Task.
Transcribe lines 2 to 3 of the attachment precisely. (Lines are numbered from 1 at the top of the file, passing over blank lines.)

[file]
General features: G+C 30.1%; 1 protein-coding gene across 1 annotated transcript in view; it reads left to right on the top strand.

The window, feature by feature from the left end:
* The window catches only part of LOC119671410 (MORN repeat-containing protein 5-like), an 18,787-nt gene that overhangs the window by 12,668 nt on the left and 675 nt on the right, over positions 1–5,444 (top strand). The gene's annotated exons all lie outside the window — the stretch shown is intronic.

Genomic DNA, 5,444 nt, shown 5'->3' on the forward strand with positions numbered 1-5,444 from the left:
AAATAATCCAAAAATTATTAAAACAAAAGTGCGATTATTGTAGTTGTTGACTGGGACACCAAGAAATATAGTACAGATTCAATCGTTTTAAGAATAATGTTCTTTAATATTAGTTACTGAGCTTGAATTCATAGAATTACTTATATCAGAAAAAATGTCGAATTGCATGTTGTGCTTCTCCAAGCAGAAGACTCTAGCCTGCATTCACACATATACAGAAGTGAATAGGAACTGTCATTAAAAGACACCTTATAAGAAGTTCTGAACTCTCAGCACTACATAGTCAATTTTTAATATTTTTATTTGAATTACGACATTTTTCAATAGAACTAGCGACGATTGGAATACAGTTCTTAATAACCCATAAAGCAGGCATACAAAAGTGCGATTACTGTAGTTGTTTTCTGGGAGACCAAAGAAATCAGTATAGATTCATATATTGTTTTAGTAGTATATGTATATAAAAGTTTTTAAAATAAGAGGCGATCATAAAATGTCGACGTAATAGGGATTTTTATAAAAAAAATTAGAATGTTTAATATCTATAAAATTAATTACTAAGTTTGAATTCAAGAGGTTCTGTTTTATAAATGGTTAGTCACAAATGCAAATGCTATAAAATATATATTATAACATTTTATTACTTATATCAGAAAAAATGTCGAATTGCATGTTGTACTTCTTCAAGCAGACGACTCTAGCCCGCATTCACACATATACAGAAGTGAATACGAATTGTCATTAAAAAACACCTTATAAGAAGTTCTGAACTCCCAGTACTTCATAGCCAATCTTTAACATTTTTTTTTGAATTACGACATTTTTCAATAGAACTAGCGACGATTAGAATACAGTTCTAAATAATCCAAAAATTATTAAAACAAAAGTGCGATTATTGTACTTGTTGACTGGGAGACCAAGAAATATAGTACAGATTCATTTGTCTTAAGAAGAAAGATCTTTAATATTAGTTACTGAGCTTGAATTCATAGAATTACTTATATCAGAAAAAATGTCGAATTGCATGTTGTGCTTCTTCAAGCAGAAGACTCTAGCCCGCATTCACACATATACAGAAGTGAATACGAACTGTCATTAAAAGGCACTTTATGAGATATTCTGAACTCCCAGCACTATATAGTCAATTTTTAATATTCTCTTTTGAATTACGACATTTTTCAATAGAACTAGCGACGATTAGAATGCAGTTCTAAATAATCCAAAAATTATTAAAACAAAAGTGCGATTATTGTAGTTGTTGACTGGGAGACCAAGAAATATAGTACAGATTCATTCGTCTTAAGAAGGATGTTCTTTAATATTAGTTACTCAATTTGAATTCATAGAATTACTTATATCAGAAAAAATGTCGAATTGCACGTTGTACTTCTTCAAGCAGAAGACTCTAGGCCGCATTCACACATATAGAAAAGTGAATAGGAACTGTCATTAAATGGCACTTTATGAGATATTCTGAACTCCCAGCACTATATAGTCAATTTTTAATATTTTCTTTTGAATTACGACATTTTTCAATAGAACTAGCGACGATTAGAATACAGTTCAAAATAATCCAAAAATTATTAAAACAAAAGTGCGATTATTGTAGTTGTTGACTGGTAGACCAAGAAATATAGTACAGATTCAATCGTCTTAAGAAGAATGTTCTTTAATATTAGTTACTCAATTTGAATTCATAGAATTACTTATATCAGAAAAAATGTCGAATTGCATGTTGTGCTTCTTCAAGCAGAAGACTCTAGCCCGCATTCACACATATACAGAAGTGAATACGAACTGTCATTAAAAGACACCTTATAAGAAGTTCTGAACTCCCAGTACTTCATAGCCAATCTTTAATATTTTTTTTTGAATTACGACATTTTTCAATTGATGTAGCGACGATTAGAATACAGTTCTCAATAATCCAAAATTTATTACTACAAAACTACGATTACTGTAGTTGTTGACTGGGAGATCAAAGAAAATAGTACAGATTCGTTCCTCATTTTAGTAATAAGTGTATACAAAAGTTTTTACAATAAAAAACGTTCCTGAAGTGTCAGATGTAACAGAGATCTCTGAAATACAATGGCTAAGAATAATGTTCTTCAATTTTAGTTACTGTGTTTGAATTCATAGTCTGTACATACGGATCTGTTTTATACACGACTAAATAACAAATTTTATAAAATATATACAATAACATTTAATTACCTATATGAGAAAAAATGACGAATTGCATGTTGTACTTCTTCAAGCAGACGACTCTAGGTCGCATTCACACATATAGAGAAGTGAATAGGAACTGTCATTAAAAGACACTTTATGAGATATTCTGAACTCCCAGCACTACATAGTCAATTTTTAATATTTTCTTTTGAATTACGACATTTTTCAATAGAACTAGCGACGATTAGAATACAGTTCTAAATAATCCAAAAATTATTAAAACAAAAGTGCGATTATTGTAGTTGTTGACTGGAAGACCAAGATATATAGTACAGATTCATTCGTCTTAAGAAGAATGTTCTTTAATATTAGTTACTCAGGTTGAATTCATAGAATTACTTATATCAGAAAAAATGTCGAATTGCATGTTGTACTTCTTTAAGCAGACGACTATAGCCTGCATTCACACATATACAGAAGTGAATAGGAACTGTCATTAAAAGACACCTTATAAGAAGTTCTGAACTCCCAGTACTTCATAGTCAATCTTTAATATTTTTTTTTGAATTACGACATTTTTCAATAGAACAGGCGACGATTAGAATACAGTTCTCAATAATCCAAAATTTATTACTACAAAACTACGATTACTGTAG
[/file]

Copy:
The window, feature by feature from the left end:
* The window catches only part of LOC119671410 (MORN repeat-containing protein 5-like), an 18,787-nt gene that overhangs the window by 12,668 nt on the left and 675 nt on the right, over positions 1–5,444 (top strand). The gene's annotated exons all lie outside the window — the stretch shown is intronic.